Apart from my ancestral home, another highlight of the recent trip was the visit to Hakka Tulou (Unesco World Heritage). Below are some of the photos taken by me:
Its interior structure is built of interlocking wooden beams. Not a single nail was used.
Not sure how true it is. Our tour guide tour told us the tulou was spotted by USA spy planes many years ago. Those "rounded objects" were mistook for Missile Silos. 2 spies disguised as photo journalists went to China to investigate further. They soon found out those "missile scare" were actually over a hundred of earthen houses!
PHOTO SOURCE: http://www.whatsonxiamen.com/travel-msg-1162.html
The following are extracted from the Wikipedia:
- A tulou is usually a large, enclosed and fortified earth building, most commonly rectangular or circular in configuration, with very thick load-bearing rammed earth walls between three and five stories high and housing up to 80 families.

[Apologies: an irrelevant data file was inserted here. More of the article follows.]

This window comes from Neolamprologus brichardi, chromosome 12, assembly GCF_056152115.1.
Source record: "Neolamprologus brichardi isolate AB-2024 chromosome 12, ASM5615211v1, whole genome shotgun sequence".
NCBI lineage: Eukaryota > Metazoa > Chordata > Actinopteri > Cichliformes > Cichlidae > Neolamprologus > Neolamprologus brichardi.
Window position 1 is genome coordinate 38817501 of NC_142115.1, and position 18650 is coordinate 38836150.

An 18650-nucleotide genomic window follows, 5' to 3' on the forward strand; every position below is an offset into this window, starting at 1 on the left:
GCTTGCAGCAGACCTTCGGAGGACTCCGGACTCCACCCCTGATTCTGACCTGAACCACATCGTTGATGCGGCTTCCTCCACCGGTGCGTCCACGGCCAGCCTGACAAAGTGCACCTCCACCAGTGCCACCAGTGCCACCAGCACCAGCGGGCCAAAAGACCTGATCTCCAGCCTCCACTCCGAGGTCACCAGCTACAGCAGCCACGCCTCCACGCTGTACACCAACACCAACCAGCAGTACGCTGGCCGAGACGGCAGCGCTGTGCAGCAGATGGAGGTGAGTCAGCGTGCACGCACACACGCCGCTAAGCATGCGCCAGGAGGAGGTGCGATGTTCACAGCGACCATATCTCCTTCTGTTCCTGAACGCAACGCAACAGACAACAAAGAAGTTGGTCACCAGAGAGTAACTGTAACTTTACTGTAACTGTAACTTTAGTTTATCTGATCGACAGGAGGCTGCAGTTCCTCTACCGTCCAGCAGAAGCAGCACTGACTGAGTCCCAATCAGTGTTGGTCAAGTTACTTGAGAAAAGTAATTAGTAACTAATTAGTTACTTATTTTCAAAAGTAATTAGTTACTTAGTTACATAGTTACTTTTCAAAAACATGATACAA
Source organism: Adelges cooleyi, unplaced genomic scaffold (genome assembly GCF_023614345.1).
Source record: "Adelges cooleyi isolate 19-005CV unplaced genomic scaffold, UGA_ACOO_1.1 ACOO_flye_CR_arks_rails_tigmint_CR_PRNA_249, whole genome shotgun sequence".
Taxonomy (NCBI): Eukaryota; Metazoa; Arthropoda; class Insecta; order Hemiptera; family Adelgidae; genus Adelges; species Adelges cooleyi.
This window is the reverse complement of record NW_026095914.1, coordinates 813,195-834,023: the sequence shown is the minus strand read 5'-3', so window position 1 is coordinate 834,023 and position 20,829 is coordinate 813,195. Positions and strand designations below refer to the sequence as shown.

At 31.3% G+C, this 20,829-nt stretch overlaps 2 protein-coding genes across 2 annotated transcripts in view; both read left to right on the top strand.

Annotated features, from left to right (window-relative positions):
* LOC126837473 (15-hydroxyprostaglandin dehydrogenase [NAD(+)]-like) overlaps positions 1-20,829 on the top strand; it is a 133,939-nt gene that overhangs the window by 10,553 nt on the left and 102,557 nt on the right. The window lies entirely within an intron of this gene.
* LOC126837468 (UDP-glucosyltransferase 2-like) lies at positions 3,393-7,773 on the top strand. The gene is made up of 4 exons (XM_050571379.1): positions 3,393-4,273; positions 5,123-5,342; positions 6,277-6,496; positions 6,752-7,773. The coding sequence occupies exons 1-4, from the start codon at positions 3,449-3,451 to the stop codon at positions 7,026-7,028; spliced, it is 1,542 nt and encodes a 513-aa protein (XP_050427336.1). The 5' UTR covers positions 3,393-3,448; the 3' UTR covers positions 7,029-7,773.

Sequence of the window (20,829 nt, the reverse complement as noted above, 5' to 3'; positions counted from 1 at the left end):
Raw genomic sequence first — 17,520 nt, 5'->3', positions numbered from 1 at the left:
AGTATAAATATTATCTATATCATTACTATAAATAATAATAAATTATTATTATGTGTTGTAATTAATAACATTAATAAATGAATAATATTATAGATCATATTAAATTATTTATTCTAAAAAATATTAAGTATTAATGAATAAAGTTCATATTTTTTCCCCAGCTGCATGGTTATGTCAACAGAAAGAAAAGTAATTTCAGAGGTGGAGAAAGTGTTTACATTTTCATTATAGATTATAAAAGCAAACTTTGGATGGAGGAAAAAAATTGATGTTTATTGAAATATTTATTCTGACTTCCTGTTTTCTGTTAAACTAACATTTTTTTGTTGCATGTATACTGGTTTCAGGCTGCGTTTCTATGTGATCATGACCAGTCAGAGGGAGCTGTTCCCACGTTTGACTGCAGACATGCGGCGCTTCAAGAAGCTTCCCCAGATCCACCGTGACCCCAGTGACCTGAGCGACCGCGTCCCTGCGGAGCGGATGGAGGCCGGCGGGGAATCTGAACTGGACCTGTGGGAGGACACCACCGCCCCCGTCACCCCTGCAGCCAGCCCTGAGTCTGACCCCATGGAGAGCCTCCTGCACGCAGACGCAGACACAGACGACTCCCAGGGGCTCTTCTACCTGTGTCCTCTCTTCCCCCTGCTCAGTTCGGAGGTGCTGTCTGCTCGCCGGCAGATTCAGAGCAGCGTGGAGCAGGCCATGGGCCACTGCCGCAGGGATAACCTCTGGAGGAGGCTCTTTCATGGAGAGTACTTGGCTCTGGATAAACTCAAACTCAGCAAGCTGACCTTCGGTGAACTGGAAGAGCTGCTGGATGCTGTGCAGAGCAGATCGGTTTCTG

- Smaller interior buildings are often enclosed by these huge peripheral walls which can contain halls, storehouses, wells and living areas, the whole structure resembling a small fortified city.
- The fortified outer structures are formed by compacting earth, mixed with stone, bamboo, wood and other readily available materials, to form walls up to 6 feet (1.8 m) thick. Branches, strips of wood and bamboo chips are often laid in the wall as additional reinforcement. The result is a well-lit, well-ventilated, windproof and earthquake-proof building that is warm in winter and cool in summer.
- Tulous usually have only one main gate, guarded by 4–5-inch-thick (100–130 mm) wooden doors reinforced with an outer shell of iron plate. The top level of these earth buildings has gun holes for defensive purposes.